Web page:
The Three Cs Of The Endangered Species Act
You can’t spell ‘Endangered Species Act (ESA)’ without the letter C – three of them. At a Wednesday hearing that gave a name to those three “Cs” — conservation, consultation, and capacity — the Senate Committee on Environment and Public Works heard from state officials regarding the need to modernize the 44-year old law (16 U.S.C. §1531 et seq.). Chairman John Barrasso (WY) described three areas for modernizing the law (identified by state and private sector groups) as conservation (incentivizing activities to avoid listing), consultation (facilitating decision making between federal and state governments), and capacity (providing sufficient resources to fulfill the ESA’s mission and better allocating those to species most in need). While he believes modernization in these areas would lead to better outcomes for imperiled species and humans alike, the bulk of the hearing centered on whether state or federal regulators are more suited to recover threatened and endangered species (including the blue whale, hawksbill turtle, and Atlantic and Chinook salmon). A fourth “C” made the hearing more one-sided than anticipated on what has become an increasingly partisan issue. As members reeled from the firing of FBI Director James Comey, a hastily-called Democratic caucus meeting meant only Ranking Member Tom Carper (DE) appeared at the hearing, providing an opening statement before leaving for the caucus meeting.
Mr. Larry Voyles (Director, Arizona Game and Fish Department) and Mr. Nick Wiley (President, Association of Fish and Wildlife Agencies) advocated giving more power to state agencies to manage imperiled species. Mr. Wiley elaborated that, despite federal agencies’ best efforts, they “cannot keep pace with the growing number of species subject to petitions for federal listing.” He believes states should not be taking a back seat to conservation efforts. Ranking Member Carper (DE) was wary about taking responsibility from the federal government and asked why so many species are in trouble if state agencies are “equipped to handle species conservation.” Ms. Janet Coit (Director, Rhode Island Department of Environmental Management) took the middle road, admitting Rhode Island “lacks a state-level law to protect threatened and endangered species” and thus depends on a federal ESA foundation for species conservation activities, but she also advised that states be given the best resources and chances to succeed.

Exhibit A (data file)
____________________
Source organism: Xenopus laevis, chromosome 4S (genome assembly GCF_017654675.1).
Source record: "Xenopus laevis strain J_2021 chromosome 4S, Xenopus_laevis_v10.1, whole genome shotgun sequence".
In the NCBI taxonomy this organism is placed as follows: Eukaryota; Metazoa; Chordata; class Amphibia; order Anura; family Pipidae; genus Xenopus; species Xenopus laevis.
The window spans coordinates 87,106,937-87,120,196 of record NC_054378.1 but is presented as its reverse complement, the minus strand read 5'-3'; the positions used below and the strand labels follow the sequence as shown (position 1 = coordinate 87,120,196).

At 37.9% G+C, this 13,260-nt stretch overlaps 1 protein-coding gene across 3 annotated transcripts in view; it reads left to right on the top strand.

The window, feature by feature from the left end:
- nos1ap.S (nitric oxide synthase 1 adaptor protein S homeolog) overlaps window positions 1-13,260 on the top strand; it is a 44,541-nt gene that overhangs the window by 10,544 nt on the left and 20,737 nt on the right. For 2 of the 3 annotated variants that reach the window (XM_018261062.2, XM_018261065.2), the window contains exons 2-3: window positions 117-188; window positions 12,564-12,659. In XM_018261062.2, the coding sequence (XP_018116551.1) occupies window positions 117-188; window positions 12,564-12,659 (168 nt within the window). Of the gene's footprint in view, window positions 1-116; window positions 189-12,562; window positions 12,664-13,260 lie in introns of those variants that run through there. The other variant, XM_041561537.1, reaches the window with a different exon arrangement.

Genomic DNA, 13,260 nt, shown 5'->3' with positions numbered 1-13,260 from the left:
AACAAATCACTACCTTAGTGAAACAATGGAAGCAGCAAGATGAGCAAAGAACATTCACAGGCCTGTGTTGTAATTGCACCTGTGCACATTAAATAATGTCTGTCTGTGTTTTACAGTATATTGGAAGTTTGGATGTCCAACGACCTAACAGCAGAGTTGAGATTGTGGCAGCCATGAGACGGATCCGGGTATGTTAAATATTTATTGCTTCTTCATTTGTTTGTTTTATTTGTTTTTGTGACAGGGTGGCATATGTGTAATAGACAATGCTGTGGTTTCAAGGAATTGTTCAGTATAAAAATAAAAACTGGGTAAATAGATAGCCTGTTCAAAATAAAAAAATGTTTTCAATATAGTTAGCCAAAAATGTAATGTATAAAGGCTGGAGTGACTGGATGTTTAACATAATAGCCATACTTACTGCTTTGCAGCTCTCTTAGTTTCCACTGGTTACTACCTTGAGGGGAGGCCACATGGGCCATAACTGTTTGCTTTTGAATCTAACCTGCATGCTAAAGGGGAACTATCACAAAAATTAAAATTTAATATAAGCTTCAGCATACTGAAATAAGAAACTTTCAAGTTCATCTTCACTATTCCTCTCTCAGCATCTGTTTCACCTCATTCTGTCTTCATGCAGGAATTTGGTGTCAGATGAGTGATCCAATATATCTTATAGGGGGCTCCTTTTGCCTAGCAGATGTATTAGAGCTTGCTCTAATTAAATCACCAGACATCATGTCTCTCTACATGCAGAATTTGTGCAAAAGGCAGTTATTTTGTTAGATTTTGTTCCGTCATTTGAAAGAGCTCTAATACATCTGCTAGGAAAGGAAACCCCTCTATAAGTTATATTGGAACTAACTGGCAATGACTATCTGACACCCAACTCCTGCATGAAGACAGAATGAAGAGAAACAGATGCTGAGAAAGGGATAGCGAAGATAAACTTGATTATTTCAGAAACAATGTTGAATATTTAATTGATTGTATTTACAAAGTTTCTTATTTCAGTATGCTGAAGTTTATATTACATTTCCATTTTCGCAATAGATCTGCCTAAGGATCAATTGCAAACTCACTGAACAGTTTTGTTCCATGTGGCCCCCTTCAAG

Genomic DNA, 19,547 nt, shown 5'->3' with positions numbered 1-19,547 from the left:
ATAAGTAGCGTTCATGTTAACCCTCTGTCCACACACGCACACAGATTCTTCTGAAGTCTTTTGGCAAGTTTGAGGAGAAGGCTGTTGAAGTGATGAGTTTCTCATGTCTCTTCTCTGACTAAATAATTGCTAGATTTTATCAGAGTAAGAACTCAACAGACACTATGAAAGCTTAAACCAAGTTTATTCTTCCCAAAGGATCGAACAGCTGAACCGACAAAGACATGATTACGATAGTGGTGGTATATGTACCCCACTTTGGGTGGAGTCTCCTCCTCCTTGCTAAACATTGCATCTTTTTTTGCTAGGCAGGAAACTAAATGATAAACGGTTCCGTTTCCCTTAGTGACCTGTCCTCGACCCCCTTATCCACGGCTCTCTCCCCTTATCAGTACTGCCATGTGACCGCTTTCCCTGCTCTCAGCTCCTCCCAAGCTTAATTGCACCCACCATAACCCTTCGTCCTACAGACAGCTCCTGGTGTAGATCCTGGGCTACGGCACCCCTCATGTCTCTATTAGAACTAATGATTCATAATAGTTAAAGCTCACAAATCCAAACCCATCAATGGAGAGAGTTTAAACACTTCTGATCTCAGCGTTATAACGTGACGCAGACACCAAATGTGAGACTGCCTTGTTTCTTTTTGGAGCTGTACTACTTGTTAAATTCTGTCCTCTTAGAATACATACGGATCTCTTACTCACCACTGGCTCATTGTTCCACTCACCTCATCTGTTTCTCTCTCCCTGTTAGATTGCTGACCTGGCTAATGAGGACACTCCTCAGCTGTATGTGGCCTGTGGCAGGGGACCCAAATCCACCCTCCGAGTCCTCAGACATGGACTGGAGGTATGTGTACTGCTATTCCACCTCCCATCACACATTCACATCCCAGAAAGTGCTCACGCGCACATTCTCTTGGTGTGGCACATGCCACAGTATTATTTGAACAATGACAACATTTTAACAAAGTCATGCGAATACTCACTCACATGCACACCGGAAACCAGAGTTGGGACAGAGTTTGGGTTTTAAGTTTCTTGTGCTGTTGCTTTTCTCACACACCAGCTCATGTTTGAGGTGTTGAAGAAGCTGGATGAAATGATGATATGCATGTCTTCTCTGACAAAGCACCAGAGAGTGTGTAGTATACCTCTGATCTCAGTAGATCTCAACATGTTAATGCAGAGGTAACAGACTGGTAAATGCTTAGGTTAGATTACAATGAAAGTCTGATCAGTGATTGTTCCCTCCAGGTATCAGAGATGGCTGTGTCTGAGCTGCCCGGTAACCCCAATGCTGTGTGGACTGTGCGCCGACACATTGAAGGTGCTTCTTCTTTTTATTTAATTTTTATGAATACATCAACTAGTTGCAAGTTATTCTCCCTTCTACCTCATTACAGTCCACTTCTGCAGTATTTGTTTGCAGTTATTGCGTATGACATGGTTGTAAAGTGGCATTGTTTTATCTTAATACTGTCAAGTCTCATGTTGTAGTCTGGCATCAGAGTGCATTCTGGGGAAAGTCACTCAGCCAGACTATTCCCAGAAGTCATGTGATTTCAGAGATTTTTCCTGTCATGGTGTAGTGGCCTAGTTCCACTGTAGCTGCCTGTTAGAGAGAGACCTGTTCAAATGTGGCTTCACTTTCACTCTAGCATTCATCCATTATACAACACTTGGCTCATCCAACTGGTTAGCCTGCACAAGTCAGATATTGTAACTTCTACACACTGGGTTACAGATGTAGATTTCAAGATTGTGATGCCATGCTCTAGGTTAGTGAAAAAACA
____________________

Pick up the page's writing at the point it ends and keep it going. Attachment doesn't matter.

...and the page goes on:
The overarching sentiment from those present was federal and state agencies need to work together to prevent species from becoming imperiled in the first place. Ranking Member Carper asked the panelists to help Congress “understand what the federal government needs to do to partner better to get this critical job done.” Chairman Barrasso agreed, emphasizing, “Endangered species don’t care whether the federal government, or a state government, protects them. They just want to be protected.”